Maizie Simpson

Company Kudos: How Ideo is Putting Some of Our Favorite Values to Work in Peru

Greetings from the new PR and editorial intern! I’m new to the whole Magoosh blogging scene, so before I dive in, let me start with a brief introduction.

Hi! My name is Maizie. I’m a senior studying journalism at the University of Arizona, I’m 5’4”, pretty fond of cookies (all kinds), and I love all things education. In fact, I also work as a tutor for student athletes at the U of A, and I just returned from a trip to Peru where I taught English for six weeks!

A Company on a Mission

Ah, Peru. That’s part of what caught my attention about this recent article from the New York Times. It’s called “Shaping a School System, From the Ground Up,” and it profiles Ideo, a San Francisco–based design company that has been working for the past three years to improve the education system in Peru.

But what really caught my attention was this: Ideo’s mission in Peru lined up perfectly with some of Magoosh’s most important core values—the values that first compelled me to apply to Magoosh.

But before we get into those core values, let me first answer…

Who’s Ideo?

As I mentioned earlier, Ideo is a design firm based right across the Bay from us. Hey, neighbors! What have they designed, you ask? Well, the first laptop, for one, and the first mouse for Apple computers. Nice.

But for years now, people have been coming to companies like Ideo and asking them to redesign some out-of-the-ordinary stuff, such as “complex systems for businesses, governments, and nonprofits,” according to the article. Recently, they even redesigned the cafeteria system for schools in the San Francisco Unified School District—see ya later, lunch lines—among some other pretty amazing projects.

I’m guessing that’s why Peruvian businessman Carlos Rodriguez-Pastor came to them for a solution to the problems in Peru’s education system.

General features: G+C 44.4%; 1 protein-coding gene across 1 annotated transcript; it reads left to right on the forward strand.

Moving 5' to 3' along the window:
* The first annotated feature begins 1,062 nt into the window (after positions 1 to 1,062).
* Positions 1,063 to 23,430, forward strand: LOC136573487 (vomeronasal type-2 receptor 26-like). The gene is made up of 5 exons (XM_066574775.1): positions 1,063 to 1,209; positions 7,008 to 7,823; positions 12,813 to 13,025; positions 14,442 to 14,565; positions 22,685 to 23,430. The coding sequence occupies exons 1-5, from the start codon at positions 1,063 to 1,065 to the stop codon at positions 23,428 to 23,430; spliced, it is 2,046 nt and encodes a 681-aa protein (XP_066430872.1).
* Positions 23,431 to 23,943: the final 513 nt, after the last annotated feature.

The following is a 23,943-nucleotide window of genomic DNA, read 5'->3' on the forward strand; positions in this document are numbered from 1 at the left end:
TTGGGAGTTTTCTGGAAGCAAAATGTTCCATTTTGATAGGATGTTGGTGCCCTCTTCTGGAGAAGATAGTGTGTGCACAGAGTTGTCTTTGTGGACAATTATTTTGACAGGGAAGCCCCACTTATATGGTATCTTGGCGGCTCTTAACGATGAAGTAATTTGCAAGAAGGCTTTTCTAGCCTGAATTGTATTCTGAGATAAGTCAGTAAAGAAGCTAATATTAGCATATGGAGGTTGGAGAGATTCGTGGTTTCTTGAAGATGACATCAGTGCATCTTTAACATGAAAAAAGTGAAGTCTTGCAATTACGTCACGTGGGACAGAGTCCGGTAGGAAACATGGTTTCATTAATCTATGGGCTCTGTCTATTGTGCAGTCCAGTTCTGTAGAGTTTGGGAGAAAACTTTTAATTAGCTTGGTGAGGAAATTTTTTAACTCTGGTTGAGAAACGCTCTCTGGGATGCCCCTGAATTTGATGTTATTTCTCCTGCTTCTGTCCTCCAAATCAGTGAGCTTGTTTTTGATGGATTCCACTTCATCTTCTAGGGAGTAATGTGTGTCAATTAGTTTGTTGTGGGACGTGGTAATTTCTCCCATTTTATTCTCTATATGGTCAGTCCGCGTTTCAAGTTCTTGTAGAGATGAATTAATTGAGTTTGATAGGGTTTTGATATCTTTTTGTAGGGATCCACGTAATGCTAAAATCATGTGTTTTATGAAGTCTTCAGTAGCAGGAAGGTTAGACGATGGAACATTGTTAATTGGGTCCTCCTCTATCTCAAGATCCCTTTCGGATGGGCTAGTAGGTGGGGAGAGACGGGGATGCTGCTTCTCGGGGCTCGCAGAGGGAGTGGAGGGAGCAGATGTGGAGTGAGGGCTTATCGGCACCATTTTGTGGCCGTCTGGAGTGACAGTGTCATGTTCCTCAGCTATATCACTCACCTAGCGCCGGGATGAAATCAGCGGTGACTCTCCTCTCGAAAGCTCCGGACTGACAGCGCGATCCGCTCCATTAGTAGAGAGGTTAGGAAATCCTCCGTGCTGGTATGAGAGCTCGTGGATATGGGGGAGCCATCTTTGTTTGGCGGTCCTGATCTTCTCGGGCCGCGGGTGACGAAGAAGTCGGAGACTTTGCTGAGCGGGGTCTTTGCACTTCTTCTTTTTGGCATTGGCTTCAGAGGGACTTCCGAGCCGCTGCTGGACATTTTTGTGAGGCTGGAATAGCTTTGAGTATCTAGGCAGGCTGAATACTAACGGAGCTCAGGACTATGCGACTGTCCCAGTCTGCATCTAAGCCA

What’s Going on in Peru?

We’ll get back to Ideo in just a second. But first, a little background on Peru and its education system:

The country may have an endless supply of hilarious llama antics (I got spit on probably three times), but the state of its education is no laughing matter. Peru has again and again scored alarmingly low on the global education survey by the Organization for Economic Cooperation and Development. And I speak from experience when I say Peru’s public school system needs work.

The kids I taught in Trujillo (a city up in the north) were consistently uninterested, unmotivated, and too distracted to learn. And who could blame them? The classrooms we used were ramshackle and cluttered, with no windows—not one. It was too stuffy to close the doors so we left them open, only to turn around and see students from every other classroom huddled, gazing through the entrance. Not an ideal learning space. Here’s a picture of one of my classrooms so you have an idea:

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So, along came Ideo.

Classroom = Problem; Ideo = Solution

When Mr. Rodriguez-Pastor presented Ideo with the daunting task of improving the current state of education in Peru, Ideo got right on it. In 2011, they began sending architects, mechanical engineers, ethnographers, communication designers, and education specialists into Lima and went straight to work. The result was an improved system called Innova Schools.